Back before we knew how to drive, we used to invite professional racers to help us evaluate challenging machinery. One of these was stock-car driver Bobby Allison. In our February 1974 issue, we put Allison and his nonexistent brain-to-mouth filter into a 1974 Porsche 911. “To be fair,” Allison said, “the car has unique characteristics, and some people may like it. I don’t. I think they are $12,000 imported Corvairs.”
Even all these years later, we can still see the jaws of Porschephiles dropping as they read his opinions of a car that many would have swapped their first-borns for.
Allison bashed the 911 for its notorious tendency to swap ends. Comparing three new 1974 Porsches—a 911, a Targa, and a Carrera—he complained that “when you’d go too deep into a corner and lift, the car would begin to spin. And if you went ahead and did the natural thing—lifted, or put on the brakes—then the car would spin.”
This longstanding hairy nature of the Porsche 911 is almost as legendary as its prodigious performance. The 911 and oversteer are so intertwined; any car nut born during or after the Nixon years was weaned on stories that warned it was a sports car suited only for skilled hands, and anyone else was risking his or her life by driving one fast. One might have wondered, “If the 911 is so treacherous, why is it also so coveted?”
A spin in any modern 911 will make you wonder about these warnings. Getting a current 911 to swing its tail is about as easy as convincing the Cseremeister to spring for a holiday party. And if you do somehow manage to get the car loose, the stability-management system will catch you. In achieving this modern-day stability, has Porsche lost a big chunk of its hellbent character? Has the 54-year-old sports-car company that’s about to introduce a sport-ute grown a spare tire around its middle?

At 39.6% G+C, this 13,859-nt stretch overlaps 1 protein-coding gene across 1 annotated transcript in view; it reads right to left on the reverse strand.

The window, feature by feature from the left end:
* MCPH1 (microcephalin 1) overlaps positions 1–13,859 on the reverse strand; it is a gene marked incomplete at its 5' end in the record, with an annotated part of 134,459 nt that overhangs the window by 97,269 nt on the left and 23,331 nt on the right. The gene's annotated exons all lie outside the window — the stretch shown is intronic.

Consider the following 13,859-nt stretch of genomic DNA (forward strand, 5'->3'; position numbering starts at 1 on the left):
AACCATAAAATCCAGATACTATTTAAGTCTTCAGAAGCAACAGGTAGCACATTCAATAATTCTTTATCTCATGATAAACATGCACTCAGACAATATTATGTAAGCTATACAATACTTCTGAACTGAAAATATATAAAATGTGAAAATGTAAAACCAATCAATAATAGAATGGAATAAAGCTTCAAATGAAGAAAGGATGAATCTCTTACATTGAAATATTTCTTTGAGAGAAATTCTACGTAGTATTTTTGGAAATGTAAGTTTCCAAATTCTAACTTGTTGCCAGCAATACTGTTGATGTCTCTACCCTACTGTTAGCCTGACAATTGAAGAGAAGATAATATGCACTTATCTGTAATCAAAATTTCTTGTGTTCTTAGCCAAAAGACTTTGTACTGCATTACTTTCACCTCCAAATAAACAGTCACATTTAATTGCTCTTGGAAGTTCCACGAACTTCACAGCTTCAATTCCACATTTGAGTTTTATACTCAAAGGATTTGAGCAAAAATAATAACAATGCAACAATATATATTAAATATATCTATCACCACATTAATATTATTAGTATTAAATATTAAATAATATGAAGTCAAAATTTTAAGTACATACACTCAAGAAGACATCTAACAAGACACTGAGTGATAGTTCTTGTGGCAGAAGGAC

A car that would certainly qualify as one of the rowdy and twitchy Porsches is the 1973 Carrera “RS” (for rennsport). The RS was the lightest, fastest, and most expensive roadgoing 911, and its primary purpose was to bring the 911 racing success.
In 1973, as today, car companies that wanted to go racing could build expensive one-off exotic machines to vie for the overall win at races such as Le Mans and the 24 Hours of Daytona. They could also race in a lesser class, known then as the GT class in the U.S. and the GTS class at Le Mans, with production-based cars such as the 911.
But to enter a car in the GT class, an automaker had to build at least 500 road-legal cars. In 1972, before the 911 Carrera RS, the swiftest Porsche was the 911 S, of which 5094 were sold that year. But Porsche feared Ferrari’s GT car, the 365GTB/4 Daytona, would trounce it, so a new, faster—but still salable—911 was ordered up.
Work began on this ultimate 911, the Carrera RS, in early 1972. Porsche lightened the car, increased the cylinder bore of the flat-six to bump displacement from 2.4 liters to 2.7, and gained 20 horsepower for a total of 207 at 6300 rpm. The steel body, usually 0.04 to 0.05 inch thick, was replaced with panels that measured less than 0.03 inch. The interior was stripped of its carpets, radio, sound-deadening materials, even the passenger-side sun visor. The use of Bilstein shock absorbers saved 7.7 pounds. Seven-inch-wide rear rims replaced the six-inchers, and to fit them under the bodywork, the rear fenders were flared.
Other bodywork included a fiberglass decklid with a “bürzel” or ducktail to reduce rear lift and drag. Up front, a chin spoiler and an oil cooler were added. The resulting car weighed about 300 pounds less than the 2500-pound 1973 911 S, and since the new engine was not approved for sale in the U.S., Porsche had to sell the car without the aid of its largest market. Only about $500 was added to the top-of-the-line 1973 911’s price of $9800.
In the months before the car’s official debut at the Paris auto show in October 1972, Porsche brass were worried about having to sell 500 stripped 911s at a higher price. Personnel entitled to company cars were put in RSs. A big ad campaign ensued, and dealers were pounded to push the new car. Within a week of the RS’s introduction, all 500 cars were spoken for. Porsche quickly put another 500 into production and tacked on a $300 premium. Those sold, too, and Porsche didn’t turn off the RS faucet until late in August 1973, after 1800 RSs in all were sold.